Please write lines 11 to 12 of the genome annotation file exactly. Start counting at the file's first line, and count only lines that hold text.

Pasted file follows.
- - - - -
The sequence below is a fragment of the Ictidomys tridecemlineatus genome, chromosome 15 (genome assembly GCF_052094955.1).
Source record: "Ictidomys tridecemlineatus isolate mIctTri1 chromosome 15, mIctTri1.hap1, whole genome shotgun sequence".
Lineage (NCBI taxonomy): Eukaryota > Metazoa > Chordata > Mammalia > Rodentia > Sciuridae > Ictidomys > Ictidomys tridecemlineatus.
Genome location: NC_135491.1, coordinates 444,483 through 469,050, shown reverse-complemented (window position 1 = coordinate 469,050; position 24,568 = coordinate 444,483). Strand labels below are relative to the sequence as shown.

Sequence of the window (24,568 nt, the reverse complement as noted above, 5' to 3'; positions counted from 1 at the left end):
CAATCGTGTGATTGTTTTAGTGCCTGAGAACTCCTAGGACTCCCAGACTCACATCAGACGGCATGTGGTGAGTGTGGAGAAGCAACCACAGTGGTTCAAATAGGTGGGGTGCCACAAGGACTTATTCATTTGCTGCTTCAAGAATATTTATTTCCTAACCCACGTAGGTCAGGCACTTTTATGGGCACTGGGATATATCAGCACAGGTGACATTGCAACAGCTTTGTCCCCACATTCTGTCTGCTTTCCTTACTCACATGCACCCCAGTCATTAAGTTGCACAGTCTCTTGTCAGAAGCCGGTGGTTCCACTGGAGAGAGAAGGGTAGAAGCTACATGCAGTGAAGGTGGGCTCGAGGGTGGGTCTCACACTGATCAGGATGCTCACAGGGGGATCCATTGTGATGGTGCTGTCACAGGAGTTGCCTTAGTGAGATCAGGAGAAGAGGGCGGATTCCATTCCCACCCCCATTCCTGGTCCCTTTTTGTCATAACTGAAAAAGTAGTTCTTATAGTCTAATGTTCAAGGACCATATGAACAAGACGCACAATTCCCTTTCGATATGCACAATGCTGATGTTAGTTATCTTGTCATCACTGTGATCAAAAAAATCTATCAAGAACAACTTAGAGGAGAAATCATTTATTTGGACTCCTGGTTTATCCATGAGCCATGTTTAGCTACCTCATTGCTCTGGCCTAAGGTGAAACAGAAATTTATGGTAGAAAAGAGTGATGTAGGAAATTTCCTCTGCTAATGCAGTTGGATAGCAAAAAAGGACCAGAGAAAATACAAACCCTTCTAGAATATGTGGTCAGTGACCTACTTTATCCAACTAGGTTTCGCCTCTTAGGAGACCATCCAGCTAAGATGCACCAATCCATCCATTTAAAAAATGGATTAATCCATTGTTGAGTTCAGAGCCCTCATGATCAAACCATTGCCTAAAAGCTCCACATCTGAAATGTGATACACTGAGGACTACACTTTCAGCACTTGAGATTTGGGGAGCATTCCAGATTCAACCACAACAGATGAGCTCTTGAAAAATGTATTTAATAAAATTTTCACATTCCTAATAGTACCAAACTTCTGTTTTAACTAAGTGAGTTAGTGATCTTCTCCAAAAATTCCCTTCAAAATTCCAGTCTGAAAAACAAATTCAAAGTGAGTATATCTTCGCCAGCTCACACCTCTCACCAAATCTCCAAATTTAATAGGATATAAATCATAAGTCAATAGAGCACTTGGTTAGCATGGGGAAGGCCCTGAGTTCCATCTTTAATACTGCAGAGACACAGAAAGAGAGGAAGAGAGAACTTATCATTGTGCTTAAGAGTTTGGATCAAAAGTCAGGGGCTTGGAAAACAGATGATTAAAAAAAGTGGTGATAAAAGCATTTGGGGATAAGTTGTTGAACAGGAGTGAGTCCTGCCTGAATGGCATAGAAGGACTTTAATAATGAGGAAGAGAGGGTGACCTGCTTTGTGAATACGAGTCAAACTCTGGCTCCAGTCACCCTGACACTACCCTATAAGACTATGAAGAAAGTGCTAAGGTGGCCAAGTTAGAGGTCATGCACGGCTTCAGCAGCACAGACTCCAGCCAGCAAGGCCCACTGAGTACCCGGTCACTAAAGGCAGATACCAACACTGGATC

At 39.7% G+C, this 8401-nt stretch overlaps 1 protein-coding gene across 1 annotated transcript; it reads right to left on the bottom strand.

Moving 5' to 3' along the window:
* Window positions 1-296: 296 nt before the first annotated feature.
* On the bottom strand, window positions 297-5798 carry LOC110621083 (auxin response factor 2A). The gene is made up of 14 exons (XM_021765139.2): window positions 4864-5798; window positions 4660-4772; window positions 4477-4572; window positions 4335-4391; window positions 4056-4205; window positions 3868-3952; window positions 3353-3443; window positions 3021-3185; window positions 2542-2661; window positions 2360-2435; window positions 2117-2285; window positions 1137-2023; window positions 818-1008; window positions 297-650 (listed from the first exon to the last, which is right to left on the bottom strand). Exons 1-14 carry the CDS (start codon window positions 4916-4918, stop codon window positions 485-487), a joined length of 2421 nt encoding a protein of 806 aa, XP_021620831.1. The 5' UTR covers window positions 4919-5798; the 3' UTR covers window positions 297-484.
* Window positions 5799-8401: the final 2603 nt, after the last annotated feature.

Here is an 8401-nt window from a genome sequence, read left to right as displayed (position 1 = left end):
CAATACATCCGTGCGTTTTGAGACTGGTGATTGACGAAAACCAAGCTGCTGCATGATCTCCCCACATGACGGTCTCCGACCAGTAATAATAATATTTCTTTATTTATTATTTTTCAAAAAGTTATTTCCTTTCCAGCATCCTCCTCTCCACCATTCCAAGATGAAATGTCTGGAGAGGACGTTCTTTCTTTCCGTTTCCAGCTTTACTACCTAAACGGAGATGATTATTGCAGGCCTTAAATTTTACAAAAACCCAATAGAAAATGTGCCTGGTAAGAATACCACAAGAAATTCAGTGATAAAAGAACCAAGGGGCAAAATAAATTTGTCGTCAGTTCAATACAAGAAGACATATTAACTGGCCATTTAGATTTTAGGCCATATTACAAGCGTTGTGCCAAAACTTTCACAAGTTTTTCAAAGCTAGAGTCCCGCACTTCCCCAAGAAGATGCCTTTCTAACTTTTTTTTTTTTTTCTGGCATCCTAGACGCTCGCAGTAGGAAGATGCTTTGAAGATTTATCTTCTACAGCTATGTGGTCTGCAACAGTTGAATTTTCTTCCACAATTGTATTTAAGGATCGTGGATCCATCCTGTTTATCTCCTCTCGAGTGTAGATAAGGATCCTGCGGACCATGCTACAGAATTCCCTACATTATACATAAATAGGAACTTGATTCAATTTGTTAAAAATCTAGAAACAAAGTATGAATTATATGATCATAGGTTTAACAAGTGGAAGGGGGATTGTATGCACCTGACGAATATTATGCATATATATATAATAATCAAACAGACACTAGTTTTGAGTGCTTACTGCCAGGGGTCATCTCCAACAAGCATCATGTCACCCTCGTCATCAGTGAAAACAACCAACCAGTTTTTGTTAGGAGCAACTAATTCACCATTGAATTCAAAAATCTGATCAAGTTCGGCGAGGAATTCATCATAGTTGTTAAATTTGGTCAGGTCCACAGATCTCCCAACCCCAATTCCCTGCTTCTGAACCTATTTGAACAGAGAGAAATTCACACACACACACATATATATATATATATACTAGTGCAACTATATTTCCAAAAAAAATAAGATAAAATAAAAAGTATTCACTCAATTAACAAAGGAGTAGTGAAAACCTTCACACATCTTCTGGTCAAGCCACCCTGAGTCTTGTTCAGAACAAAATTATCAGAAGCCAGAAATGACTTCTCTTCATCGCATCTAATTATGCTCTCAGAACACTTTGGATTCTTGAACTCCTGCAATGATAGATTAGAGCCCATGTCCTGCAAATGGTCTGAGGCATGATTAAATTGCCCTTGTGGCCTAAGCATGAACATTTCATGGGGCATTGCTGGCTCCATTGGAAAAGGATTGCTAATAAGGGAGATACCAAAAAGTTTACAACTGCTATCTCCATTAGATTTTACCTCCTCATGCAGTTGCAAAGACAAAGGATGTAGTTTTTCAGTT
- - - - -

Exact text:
* Window positions 5799-8401: the final 2603 nt, after the last annotated feature.

Here is an 8401-nt window from a genome sequence, read left to right as displayed (position 1 = left end):